The Dow Jones industrial average rose about 0.2 percent by early afternoon trading, moving in and out of positive territory. The other major indexes made similarly modest moves.

On the last day of trading in May, the Dow is still on track for a third straight monthly gain. The index would have to drop 236 points Friday to finish the month lower.

May, however, has been the shakiest month since the market’s rally began in early March. Enthusiasm about the economy’s stabilization is turning into skepticism about how strong growth will really be once a bottom is hit.

New worries are weighing on investors: Climbing interest rates, a weaker dollar and rising commodity prices. Crude oil prices recently hit a six-month high above $66 a barrel, while the dollar on Friday sank to multi-month lows against the euro and British pound. Some analysts say these developments are simply the consequence of a recovery in the economy and the financial markets, but others warn these trends could threaten the economy’s health in the long-term.

Another more short-term obstacle is General Motors Corp.’s expected bankruptcy filing on Monday, the automaker’s restructuring deadline. The market has been factoring in the likelihood of a GM bankruptcy for months, but investors still are unsure what the fallout might be for auto suppliers and other companies.

“Technically, the market is looking quite good,” said Peter Cardillo, chief market economist at the brokerage house Avalon Partners Inc. “Although, I suspect we’ll probably stay within this trading range for another couple of weeks.”

In midafternoon trading, the Dow rose 14.66, or 0.2 percent, to 8,418.46. The Standard & Poor’s 500 index rose 2.84, or 0.3 percent, to 909.67. The Nasdaq composite index rose 1.89, or 0.1 percent, to 1,753.68.

The Dow is still up about 28 percent from the 12-year low it reached in early March, but remains down more than 40 percent from its record high in October 2007.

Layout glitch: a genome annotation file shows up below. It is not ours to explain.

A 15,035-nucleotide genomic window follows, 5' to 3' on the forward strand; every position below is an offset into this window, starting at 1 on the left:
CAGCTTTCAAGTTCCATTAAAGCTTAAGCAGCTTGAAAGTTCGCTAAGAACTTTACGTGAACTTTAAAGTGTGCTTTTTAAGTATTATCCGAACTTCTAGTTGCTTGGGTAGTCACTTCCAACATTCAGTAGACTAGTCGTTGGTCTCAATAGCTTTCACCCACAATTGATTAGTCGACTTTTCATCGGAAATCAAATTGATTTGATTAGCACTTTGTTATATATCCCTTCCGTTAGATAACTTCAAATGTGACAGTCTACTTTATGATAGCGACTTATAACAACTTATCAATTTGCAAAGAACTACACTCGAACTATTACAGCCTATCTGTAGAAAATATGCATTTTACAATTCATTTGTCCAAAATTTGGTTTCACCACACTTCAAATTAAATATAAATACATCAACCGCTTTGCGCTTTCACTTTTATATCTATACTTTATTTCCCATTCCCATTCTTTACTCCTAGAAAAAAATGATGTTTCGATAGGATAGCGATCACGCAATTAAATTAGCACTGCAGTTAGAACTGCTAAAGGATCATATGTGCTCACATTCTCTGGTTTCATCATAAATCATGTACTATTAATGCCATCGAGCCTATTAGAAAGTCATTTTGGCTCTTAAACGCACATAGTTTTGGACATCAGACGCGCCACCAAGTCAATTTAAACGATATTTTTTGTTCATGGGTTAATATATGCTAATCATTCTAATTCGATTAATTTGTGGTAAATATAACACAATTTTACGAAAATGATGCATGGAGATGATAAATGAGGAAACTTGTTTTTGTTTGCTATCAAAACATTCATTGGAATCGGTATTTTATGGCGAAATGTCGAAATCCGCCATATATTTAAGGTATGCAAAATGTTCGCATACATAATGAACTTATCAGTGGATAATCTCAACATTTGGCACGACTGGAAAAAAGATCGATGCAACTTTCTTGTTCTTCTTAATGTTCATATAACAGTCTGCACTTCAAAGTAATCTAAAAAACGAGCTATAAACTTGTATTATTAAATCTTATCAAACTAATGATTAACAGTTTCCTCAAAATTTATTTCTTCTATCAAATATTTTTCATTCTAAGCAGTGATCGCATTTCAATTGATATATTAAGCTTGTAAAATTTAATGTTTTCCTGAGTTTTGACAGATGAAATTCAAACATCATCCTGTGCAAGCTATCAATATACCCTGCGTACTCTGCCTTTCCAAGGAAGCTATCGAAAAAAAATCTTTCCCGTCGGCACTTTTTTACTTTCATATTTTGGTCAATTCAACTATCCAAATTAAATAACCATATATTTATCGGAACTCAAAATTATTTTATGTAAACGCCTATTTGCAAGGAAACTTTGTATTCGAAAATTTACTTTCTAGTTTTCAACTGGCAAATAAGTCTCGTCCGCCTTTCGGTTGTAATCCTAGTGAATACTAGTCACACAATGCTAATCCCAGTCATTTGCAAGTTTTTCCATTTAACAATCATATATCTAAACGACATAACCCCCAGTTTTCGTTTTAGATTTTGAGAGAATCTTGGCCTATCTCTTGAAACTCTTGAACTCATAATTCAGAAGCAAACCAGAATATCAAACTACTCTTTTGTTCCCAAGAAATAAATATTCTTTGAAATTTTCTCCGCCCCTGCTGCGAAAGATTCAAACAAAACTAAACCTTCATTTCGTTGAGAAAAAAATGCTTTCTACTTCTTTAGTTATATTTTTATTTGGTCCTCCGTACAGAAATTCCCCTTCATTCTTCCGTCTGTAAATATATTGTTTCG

The Commerce Department’s report on first-quarter gross domestic product Friday showed the economy contracted at an annual rate of 5.7 percent, a bit more than analysts’ forecasts. Also, personal spending was revised lower. But the drop in GDP was smaller than the 6.1 percent estimated last month, and the report showed corporate profits rising.

The report “points to recovery,” Cardillo said. “And what you have here is a market that continues to look for recovery.”

The index from Chicago-area purchasing executives showed a bigger decrease in activity in May than in April. Analysts had anticipated a smaller contraction. The report is viewed as a precursor to the Institute for Supply Management’s national manufacturing index, due Monday.

But helping counteract that disappointing report was the University of Michigan’s index of consumer sentiment, which showed a larger-than-expected increase in May. Another report earlier in the week suggested an upswing in consumer confidence, too.

Government bonds rose, pushing down yields. The yield on the benchmark 10-year Treasury note, which moves opposite its price, fell to 3.54 percent from 3.62 percent late Thursday.

The 10-year yield hit a six-month high of 3.75 percent on Wednesday. Spiking interest rates earlier this week stoked concerns about Americans’ ability to borrow and refinance mortgages.

Oil prices have been jumping to six-month highs as the dollar tumbles. Light, sweet crude rose 91 cents to $65.97 a barrel on the New York Mercantile Exchange. Gold and silver prices rose as well.

Although rising commodity prices have fueled inflation worries, they have driven some of the best performers in the market over the past month: Metal and coal producers, miners and pipelines.

Technology stocks have also picked up in recent weeks.

The weakening dollar is also drawing more investors, like Robert Pavlik of Banyan Partners LLC, to the stocks of multinational companies. Those companies can export more and earn higher overseas revenues when the dollar is down, he said.

The worst performers in May were companies tied to the housing market and discretionary spending, such as construction companies, home improvement retailers, furniture makers and consumer electronics sellers. And financial stocks, while holding up, have not been leading the market higher as they were in March and April.

The Russell 2000 index of smaller companies rose 3.57, or 0.7 percent, to 495.78.

Advancing stocks outnumbered declining stocks by about 9 to 5 on the New York Stock Exchange, where volume was 675.6 million shares. Volumes were lighter than on Thursday.